Asia Pacific’s smartphone market declines by 20% during pandemic

PHOTO: Unsplash: William Iven

“The region’s smartphone market was hardest hit in the second quarter when many countries here entered lockdown mode. This was also when we started observing new trends emerging and the corresponding shifts in consumer demand for durable goods.”

People are buying fewer smartphones this year. The once robust and thriving industry has been on a downward slope in the Asia Pacific region with shift in customer demand hitting during the coronavirus pandemic. 13 of the 16 smartphone markets tracked, registered double digit declines. Only Taiwan managed to turn in slight growth.

In January to July 2020, the smartphone market value shrunk by 20% to reach just over USD 119 billion, nearly USD 30 billion less than the same period in 2019. Overall, the region’s consumers bought around 329 million smartphones, 97 million units fewer than 2019.

According to the latest GfK Point of Sales tracking of APAC’s smartphone sector, Taiwan is the only market which managed to still turn in marginal growth of 1%, while the rest of the 15 markets reported wide ranging declines in market value, from the single digit levels seen in Indonesia with -4% and Thailand with -7% to the higher double digit drops reported in India and Singapore, both with -42%.

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As the first market affected by the pandemic, China’s smartphone market managed to rebound faster when compared to the rest of the major markets in the region. Its overall sales value in January to July recorded the least impact, at -15%, compared to Korea with -17%, and Japan with -33% and India with -42%.

“The region’s smartphone market was hardest hit in the second quarter when many countries here entered lockdown mode. This was also when we started observing new trends emerging and the corresponding shifts in consumer demand for durable goods,” highlighted Alexander Dehmel, Market Insights Lead APAC at GfK. “Based on the broad range of categories that GfK tracks, consumers started purchasing more products that support at home requirements (work, cook, entertainment), moving away from mobility-related gadgets such as smartphones and wearable devices.”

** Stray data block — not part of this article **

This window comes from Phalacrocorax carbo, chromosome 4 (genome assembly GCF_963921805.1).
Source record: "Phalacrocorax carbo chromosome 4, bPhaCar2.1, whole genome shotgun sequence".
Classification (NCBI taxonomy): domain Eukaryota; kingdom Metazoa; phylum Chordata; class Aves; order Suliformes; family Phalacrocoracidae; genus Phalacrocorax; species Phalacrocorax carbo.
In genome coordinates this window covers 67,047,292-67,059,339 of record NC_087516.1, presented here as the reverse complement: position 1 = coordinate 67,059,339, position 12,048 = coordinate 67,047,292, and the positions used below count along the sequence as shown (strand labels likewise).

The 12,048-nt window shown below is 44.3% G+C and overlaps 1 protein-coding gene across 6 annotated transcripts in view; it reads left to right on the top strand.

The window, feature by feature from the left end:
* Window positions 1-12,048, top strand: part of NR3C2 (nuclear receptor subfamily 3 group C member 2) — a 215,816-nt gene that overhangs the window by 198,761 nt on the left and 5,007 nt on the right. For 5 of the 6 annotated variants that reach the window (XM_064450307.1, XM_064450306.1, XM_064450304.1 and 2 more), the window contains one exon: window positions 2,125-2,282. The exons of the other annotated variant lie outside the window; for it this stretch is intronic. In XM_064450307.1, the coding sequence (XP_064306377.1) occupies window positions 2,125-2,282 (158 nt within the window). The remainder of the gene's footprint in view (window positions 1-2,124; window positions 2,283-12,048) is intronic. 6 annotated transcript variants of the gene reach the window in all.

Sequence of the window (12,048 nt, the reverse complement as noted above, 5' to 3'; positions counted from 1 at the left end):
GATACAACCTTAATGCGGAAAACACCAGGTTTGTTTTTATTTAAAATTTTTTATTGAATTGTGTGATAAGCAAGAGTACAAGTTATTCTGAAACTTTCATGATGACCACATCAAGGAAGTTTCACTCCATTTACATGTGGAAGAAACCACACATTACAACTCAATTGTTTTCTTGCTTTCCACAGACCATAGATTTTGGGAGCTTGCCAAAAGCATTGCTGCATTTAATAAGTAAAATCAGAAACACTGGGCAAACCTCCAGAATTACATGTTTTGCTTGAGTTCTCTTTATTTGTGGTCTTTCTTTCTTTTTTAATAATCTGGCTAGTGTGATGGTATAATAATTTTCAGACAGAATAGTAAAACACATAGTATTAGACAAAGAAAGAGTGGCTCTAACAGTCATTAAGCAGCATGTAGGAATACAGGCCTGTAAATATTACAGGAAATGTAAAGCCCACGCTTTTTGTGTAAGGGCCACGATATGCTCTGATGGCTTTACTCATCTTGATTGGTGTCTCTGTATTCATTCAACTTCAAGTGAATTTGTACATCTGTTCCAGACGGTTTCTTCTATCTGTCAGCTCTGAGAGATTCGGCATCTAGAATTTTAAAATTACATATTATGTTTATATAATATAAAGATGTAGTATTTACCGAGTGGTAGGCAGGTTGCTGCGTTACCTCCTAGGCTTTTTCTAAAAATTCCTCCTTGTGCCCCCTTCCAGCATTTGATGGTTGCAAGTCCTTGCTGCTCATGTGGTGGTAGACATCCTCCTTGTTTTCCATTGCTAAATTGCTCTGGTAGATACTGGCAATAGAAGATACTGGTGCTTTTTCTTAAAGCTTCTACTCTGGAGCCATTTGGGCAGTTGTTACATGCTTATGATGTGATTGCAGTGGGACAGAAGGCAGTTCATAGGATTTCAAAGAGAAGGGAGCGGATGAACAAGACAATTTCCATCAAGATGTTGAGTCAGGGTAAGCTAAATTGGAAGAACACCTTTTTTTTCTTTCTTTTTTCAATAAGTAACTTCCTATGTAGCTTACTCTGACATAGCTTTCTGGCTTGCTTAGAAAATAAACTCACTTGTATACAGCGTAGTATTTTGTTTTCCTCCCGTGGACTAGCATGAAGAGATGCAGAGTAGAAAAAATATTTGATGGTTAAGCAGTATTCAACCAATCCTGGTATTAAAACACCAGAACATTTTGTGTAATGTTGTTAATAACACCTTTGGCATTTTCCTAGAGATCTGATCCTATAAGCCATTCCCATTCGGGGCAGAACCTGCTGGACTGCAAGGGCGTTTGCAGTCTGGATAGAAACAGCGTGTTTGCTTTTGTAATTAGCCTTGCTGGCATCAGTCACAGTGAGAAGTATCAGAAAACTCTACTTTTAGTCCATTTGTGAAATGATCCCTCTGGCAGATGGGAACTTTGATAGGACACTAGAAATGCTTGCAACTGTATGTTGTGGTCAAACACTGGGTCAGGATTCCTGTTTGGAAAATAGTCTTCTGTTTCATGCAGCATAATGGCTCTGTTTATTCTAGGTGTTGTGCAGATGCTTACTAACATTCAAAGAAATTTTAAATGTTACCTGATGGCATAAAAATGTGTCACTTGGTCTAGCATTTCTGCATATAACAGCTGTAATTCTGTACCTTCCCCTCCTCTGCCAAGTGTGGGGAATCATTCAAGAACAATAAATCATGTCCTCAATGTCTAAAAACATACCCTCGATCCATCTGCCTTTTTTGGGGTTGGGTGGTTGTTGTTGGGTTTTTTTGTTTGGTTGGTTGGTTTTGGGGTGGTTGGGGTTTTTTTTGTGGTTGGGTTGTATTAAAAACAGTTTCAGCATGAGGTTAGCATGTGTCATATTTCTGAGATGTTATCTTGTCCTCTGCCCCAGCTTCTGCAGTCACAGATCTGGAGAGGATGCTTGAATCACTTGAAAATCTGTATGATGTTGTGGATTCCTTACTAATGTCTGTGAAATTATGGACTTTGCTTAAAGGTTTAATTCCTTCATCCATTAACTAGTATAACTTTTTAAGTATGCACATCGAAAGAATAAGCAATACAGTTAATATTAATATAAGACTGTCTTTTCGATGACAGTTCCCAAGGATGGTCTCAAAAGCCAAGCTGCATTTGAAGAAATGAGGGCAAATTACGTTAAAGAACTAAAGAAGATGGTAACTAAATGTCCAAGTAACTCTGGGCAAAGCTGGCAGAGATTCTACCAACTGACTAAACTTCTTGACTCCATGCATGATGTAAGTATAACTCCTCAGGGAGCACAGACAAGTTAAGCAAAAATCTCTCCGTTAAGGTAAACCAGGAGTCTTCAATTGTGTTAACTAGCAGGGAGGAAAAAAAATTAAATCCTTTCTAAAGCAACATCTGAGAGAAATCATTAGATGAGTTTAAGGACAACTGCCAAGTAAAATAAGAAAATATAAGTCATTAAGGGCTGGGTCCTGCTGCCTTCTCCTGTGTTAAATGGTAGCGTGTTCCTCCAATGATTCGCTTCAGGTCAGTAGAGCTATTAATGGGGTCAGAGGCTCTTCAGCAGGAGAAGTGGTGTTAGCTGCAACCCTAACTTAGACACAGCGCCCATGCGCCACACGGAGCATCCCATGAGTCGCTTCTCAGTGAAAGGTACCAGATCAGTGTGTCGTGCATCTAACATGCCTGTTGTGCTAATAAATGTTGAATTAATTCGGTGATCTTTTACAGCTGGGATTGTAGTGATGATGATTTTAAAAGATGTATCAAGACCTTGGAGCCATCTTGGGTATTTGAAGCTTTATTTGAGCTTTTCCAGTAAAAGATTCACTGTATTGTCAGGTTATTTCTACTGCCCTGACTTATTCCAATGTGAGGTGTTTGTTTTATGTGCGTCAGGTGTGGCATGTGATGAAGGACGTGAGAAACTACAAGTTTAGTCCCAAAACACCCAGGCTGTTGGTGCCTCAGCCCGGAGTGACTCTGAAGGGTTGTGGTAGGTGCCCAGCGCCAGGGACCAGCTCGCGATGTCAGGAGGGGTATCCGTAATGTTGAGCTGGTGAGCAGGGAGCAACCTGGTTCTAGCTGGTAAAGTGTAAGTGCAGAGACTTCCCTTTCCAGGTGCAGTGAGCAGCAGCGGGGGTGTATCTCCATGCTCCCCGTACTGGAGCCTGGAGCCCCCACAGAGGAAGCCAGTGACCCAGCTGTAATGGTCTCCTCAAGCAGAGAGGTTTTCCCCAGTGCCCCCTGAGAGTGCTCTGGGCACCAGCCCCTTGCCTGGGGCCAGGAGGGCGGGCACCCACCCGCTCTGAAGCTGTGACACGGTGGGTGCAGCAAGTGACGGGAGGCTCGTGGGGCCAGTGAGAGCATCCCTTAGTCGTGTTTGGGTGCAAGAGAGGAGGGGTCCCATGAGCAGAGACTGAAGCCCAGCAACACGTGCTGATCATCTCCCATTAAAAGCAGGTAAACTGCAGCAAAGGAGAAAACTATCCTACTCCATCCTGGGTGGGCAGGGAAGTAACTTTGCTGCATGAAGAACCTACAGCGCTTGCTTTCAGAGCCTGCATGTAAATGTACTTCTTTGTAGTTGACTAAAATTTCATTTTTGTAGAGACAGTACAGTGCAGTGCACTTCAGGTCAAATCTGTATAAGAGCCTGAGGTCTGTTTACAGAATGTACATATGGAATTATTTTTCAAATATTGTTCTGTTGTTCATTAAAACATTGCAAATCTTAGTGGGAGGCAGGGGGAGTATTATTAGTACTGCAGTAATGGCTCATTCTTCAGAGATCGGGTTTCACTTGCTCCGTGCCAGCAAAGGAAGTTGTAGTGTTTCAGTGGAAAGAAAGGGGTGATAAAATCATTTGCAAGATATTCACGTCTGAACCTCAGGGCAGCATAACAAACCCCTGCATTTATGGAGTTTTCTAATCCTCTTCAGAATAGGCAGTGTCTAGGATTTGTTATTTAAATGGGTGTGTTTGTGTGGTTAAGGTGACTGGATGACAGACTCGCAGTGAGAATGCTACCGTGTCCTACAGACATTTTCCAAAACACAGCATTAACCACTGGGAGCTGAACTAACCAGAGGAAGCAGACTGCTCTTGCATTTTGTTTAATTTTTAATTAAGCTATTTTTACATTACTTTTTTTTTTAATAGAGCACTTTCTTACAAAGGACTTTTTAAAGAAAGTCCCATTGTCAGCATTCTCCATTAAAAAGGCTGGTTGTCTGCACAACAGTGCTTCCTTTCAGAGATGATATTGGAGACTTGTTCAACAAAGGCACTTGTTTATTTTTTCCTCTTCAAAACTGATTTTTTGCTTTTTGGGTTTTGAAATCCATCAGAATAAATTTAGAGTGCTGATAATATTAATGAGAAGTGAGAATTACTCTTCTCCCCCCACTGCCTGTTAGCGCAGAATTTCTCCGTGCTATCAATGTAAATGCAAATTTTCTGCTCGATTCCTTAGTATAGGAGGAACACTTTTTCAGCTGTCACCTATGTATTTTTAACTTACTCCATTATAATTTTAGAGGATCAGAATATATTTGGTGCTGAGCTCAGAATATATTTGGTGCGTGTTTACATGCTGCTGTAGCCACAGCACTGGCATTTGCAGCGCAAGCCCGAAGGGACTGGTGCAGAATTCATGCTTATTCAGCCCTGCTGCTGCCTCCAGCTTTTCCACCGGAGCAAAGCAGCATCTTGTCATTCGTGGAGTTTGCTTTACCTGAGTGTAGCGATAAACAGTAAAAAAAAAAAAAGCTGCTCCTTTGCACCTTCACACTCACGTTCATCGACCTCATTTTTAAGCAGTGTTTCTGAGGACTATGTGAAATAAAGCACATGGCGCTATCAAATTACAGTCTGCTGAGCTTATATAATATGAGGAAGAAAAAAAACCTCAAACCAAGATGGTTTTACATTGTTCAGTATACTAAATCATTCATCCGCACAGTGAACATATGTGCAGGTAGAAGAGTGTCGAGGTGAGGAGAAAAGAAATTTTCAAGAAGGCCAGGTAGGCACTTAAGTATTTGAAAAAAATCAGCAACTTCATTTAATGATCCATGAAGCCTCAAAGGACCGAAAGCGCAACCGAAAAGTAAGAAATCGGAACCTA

The onset of the pandemic and its negative impact on the economy did not appear to dampen consumers’ enthusiasm towards 5G smartphones, specifically in China and Korea. GfK’s latest report reflects strong consecutive month-on-month deepening volume penetration of 5G smartphone to reach 51% and 40% in China and Korea respectively in July. The other market in Asia Pacific which registered strong uptake is Hong Kong where over one in every four, or 29%, smartphones sold in July was 5G enabled.

“Although only six markets in the region have begun rolling out 5G services, already one in five (21%) of total smartphone sales across all of Asia Pacific, or nearly 62 million smartphones sold in the first seven months are 5G enabled—driven predominantly by China and Korea,” noted Dehmel. “Aside from the fact that these markets had a head start with the earlier rollout of 5G services, much of the high adoption rate is contributed by the fact that these markets are home to some of the world’s largest smartphone manufacturers, offering consumers there first access to the latest 5G mobile devices,” highlighted Dehmel.

Another key observation is that the pandemic has altered consumer spending on smartphones. Findings on the APAC smartphone market from the first half year revealed the rising popularity of models from the entry and low to mid-range segments that offer value features at affordable prices. While the dominant price segment in the region’s emerging markets continues to be USD 100 – 200, which accounted for 56% of total market share, an evident shift is seen in the developed markets from the USD >800 to USD 400-600 price segment.

“We are expecting some recovery in the closing quarter into 2021, under the assumption that the Covid-19 situation improves and remains under control in the local markets,” said Dehmel. “The region’s smartphone market should be back on track to growth by second half of 2021, driven largely by the much anticipated 5G devices that would be progressively launched into the key 5G markets at prices that are more affordable for mass adoption.”

SOURCE: Press Office

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Caitlin Ashworth

Caitlin Ashworth is a writer from the United States who has lived in Thailand since 2018. She graduated from the University of South Florida St. Petersburg with a bachelor’s degree in journalism and media studies in 2016. She was a reporter for the Daily Hampshire Gazette In Massachusetts. She also interned at the Richmond Times-Dispatch in Virginia and Sarasota Herald-Tribune in Florida.

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